Aprons plastered to bar windows in silent protest at neglect of casual & migrant hospitality workers
Jobless hospitality workers are writing their stories on aprons and sticking them to the windows of bars to protest being ignored in the Morrison Government’s Covid-19 stimulus package.
The social media and awareness raising campaign was launched by digital union Hospo Voice ahead of Parliament voting on the Government’s JobKeeper package on Wednesday. Casual and migrant hospitality workers who are facing homelessness have turned to the silent protest to ramp up the pressure on the government and draw attention to their desperation.
Early this morning the windows of several well-known bars in Fitzroy – a once-bustling hospitality strip – were plastered with aprons.
Hospo Voice will now take the protest nationwide, with fellow hospitality workers, diners, drinkers and cafe-goers being asked to hang aprons on their letterboxes and fences and post pictures of these to social media. Joining the protest allows all Australians to show their support for workers abandoned by the Morrison Government and their support for all hospitality workers. Protestors are using the hashtags #HangYourApronOut and #NoWorkerLeftBehind.
Stories told on aprons paint a picture of the devastation casual and migrant hospitality workers are currently facing, including:
o Being unable to pay rent and mortgages and even being made homeless
o Skipping meals so their children don’t go hungry
o Relying on charity to feed themselves and putting essentials on their credit card.
United Workers Union, and its hospitality arm Hospo Voice, are calling for every person irrespective of their citizenship or visa status or how long they’ve been a casual worker, to be covered by the Job Keeper package.
More than 1.7million workers on temporary visas are also excluded from all government income support and Medicare, and many of them perform critical roles in the hospitality industry.
Many migrant workers cannot return home because borders are closed, they have partners and children in Australia, or because the coronavirus pandemic has meant it is not safe to return to dozens of overseas countries.
Tim Kennedy, National Secretary of United Workers Union says, “COVID-19 doesn’t discriminate, neither should the Government’s JobKeeper package or any other income support program. It must extend to all workers, no one should be left behind.”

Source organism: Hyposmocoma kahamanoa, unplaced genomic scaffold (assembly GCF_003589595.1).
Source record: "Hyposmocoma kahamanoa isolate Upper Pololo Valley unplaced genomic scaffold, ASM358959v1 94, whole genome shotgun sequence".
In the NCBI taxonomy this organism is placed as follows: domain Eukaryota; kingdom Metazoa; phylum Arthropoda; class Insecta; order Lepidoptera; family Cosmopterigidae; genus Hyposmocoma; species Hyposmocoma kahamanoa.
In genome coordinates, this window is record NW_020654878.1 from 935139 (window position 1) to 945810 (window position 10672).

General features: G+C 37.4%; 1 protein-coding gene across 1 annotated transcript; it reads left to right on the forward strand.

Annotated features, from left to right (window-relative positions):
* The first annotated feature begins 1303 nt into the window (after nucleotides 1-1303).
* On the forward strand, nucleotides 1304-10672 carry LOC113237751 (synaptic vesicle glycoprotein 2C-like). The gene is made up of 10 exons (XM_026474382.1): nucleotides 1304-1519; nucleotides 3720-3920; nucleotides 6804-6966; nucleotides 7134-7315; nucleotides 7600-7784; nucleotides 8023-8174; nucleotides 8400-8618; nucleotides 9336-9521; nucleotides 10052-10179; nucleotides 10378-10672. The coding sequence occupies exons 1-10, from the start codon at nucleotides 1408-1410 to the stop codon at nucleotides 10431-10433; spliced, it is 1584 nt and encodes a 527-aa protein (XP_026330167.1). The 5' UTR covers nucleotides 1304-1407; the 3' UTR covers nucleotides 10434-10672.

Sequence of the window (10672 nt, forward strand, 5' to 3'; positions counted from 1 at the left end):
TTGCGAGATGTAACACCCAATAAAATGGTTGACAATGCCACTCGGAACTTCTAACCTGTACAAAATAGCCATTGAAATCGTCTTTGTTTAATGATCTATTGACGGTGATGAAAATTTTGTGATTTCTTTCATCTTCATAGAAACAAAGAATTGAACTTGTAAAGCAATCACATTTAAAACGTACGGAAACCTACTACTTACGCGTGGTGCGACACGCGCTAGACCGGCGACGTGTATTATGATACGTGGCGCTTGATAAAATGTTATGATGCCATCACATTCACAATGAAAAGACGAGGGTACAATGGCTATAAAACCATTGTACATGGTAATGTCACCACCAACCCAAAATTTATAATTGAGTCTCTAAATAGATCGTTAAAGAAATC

Grace Dowling, a 24 year-old casual hospitality worker has worked at a bar in Brunswick Street, Fitzroy for less than 12 months and is excluded from the JobKeeper payment. Grace contributed one of the stories on the aprons, which reads, “Since when did a person have to work somewhere for 12 months before they deserve food on the table?”
Grace says about her participation, “The stories were heartbreaking. I was really moved by the migrant workers speaking out about how they felt abandoned. Many of these workers can’t return to their own countries because the borders are closed, or it’s just too unsafe or because their lives are here now. I feel like it’s everyone’s responsibility to ensure no worker is left behind.”
Worker stories painted on aprons and stuck to the Fitzroy bars this morning were collected via Hospo Voice’s Covid-19 website ilostmyhosposhift.com.au and include:
“Unable to work. I am entirely out of money. My rent is due in three weeks. My parents are sending food or I wouldn’t be able to eat.” – Tori, a casual bartender
“I am unemployed. I am an international student. I have no income and no one who financially supports me. I need financial aid for all my basic daily expenses.” – Maria, a waitress on a temporary visa.
“I have gone from 40 per week to 0 hours. I was saving for a partnership visa. This has literally changed my whole life plan.” – Janis, a bartender on a temporary visa.
“I’m terrified. I’ve been paid for the last time and I have a mortgage, car loan, credit cards, phone bill, power bill, strata fees, and council rates.” – Jayne, a maître d.
“I don’t have any job. I need to pay rent, school fees & food. I don’t have any support and I can’t go back to my country.” – Luisa, a cook on temporary visa.
“I am so stressed and scared. I have got nowhere to get help. I have been paying tax for over two years.” – Nil, Front of house on temporary visa.
“I’m going without meals so that I can ensure my 4 kids have something to eat. My anxiety is sky high.” – Joanne, clubs worker
Media outlets will find a photo and video gallery of aprons here.
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